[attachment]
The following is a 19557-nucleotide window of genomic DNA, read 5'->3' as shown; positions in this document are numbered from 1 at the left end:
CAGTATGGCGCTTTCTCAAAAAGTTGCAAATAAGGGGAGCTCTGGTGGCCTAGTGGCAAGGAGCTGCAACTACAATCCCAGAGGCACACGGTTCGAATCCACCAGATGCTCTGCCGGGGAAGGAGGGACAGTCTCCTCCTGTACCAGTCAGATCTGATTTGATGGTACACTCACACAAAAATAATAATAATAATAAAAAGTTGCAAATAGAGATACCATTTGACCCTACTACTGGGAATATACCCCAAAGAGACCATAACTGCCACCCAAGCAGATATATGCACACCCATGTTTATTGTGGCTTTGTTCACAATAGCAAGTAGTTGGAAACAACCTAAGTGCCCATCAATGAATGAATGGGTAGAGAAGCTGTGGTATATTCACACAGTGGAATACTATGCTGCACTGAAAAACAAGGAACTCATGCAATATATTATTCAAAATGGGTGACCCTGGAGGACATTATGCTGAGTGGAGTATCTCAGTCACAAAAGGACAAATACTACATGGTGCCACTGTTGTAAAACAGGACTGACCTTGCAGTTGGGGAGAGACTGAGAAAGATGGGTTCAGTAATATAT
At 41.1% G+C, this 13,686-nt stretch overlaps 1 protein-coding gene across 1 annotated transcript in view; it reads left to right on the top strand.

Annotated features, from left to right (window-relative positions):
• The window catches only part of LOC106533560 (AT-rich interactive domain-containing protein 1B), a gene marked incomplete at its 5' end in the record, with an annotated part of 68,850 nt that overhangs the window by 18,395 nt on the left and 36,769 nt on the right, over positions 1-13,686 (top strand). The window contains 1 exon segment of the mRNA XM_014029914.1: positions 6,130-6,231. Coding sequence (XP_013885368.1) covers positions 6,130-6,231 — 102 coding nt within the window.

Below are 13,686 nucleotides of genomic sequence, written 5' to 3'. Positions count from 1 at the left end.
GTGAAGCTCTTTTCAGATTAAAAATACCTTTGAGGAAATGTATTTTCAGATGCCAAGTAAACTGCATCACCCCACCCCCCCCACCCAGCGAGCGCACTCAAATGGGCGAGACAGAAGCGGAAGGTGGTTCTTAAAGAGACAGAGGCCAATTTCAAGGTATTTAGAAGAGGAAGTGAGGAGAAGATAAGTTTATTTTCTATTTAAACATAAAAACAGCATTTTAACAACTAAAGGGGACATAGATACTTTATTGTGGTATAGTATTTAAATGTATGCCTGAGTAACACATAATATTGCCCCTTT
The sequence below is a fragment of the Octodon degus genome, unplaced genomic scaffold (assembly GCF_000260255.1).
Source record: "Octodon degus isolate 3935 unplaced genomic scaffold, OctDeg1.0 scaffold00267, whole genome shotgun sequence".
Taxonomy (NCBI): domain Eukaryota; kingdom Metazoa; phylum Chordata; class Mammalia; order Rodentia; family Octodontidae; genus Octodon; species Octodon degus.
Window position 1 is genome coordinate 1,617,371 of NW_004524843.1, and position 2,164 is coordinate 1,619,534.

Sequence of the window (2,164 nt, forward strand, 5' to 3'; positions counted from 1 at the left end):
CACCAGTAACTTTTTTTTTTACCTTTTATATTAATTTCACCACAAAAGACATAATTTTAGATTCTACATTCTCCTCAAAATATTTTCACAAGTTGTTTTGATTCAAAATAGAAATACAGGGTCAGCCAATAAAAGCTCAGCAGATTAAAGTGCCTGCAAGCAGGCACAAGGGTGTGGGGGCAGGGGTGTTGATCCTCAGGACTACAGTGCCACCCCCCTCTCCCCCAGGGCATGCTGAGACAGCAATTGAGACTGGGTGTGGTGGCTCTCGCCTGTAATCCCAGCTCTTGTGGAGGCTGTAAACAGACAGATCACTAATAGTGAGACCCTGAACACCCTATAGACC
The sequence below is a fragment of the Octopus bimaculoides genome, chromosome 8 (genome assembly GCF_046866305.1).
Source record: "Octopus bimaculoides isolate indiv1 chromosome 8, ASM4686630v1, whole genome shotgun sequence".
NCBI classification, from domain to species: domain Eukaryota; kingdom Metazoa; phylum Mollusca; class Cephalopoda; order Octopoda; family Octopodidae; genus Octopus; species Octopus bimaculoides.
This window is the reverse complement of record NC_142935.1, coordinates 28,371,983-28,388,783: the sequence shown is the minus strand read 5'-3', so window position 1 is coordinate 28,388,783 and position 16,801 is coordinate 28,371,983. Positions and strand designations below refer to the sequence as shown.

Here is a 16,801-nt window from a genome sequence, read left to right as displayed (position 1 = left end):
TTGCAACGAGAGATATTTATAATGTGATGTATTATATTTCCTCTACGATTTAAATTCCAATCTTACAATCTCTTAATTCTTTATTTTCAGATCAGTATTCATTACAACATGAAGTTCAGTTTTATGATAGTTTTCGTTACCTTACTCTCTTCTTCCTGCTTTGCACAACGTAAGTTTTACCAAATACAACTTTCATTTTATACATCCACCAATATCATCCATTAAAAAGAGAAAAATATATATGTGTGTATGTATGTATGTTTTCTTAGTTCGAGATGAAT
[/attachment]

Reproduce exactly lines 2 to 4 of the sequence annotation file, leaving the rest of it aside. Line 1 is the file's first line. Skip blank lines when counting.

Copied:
CAGTATGGCGCTTTCTCAAAAAGTTGCAAATAAGGGGAGCTCTGGTGGCCTAGTGGCAAGGAGCTGCAACTACAATCCCAGAGGCACACGGTTCGAATCCACCAGATGCTCTGCCGGGGAAGGAGGGACAGTCTCCTCCTGTACCAGTCAGATCTGATTTGATGGTACACTCACACAAAAATAATAATAATAATAAAAAGTTGCAAATAGAGATACCATTTGACCCTACTACTGGGAATATACCCCAAAGAGACCATAACTGCCACCCAAGCAGATATATGCACACCCATGTTTATTGTGGCTTTGTTCACAATAGCAAGTAGTTGGAAACAACCTAAGTGCCCATCAATGAATGAATGGGTAGAGAAGCTGTGGTATATTCACACAGTGGAATACTATGCTGCACTGAAAAACAAGGAACTCATGCAATATATTATTCAAAATGGGTGACCCTGGAGGACATTATGCTGAGTGGAGTATCTCAGTCACAAAAGGACAAATACTACATGGTGCCACTGTTGTAAAACAGGACTGACCTTGCAGTTGGGGAGAGACTGAGAAAGATGGGTTCAGTAATATAT
At 41.1% G+C, this 13,686-nt stretch overlaps 1 protein-coding gene across 1 annotated transcript in view; it reads left to right on the top strand.

Annotated features, from left to right (window-relative positions):